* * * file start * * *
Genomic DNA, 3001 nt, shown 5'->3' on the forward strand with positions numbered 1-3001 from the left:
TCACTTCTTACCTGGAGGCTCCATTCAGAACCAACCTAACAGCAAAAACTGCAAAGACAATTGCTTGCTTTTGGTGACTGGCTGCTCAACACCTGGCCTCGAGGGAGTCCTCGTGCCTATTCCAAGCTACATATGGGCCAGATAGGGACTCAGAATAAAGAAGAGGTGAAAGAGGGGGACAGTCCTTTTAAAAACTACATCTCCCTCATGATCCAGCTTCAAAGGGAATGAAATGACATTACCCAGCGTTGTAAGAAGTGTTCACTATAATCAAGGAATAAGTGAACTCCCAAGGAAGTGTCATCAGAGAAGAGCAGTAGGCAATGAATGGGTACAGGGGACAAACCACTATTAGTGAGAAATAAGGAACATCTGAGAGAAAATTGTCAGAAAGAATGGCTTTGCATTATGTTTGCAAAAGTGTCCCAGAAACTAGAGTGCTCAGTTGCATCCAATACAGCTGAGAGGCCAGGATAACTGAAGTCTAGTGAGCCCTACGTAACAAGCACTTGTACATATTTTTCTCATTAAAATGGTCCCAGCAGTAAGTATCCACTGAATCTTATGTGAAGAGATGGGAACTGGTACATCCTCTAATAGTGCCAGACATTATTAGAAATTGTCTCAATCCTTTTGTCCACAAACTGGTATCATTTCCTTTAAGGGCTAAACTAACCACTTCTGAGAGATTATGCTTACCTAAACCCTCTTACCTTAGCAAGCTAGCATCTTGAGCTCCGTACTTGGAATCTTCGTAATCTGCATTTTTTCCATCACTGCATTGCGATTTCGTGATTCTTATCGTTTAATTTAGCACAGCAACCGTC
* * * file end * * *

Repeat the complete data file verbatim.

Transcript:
Genomic DNA, 3001 nt, shown 5'->3' on the forward strand with positions numbered 1-3001 from the left:
TCACTTCTTACCTGGAGGCTCCATTCAGAACCAACCTAACAGCAAAAACTGCAAAGACAATTGCTTGCTTTTGGTGACTGGCTGCTCAACACCTGGCCTCGAGGGAGTCCTCGTGCCTATTCCAAGCTACATATGGGCCAGATAGGGACTCAGAATAAAGAAGAGGTGAAAGAGGGGGACAGTCCTTTTAAAAACTACATCTCCCTCATGATCCAGCTTCAAAGGGAATGAAATGACATTACCCAGCGTTGTAAGAAGTGTTCACTATAATCAAGGAATAAGTGAACTCCCAAGGAAGTGTCATCAGAGAAGAGCAGTAGGCAATGAATGGGTACAGGGGACAAACCACTATTAGTGAGAAATAAGGAACATCTGAGAGAAAATTGTCAGAAAGAATGGCTTTGCATTATGTTTGCAAAAGTGTCCCAGAAACTAGAGTGCTCAGTTGCATCCAATACAGCTGAGAGGCCAGGATAACTGAAGTCTAGTGAGCCCTACGTAACAAGCACTTGTACATATTTTTCTCATTAAAATGGTCCCAGCAGTAAGTATCCACTGAATCTTATGTGAAGAGATGGGAACTGGTACATCCTCTAATAGTGCCAGACATTATTAGAAATTGTCTCAATCCTTTTGTCCACAAACTGGTATCATTTCCTTTAAGGGCTAAACTAACCACTTCTGAGAGATTATGCTTACCTAAACCCTCTTACCTTAGCAAGCTAGCATCTTGAGCTCCGTACTTGGAATCTTCGTAATCTGCATTTTTTCCATCACTGCATTGCGATTTCGTGATTCTTATCGTTTAATTTAGCACAGCAACCGTC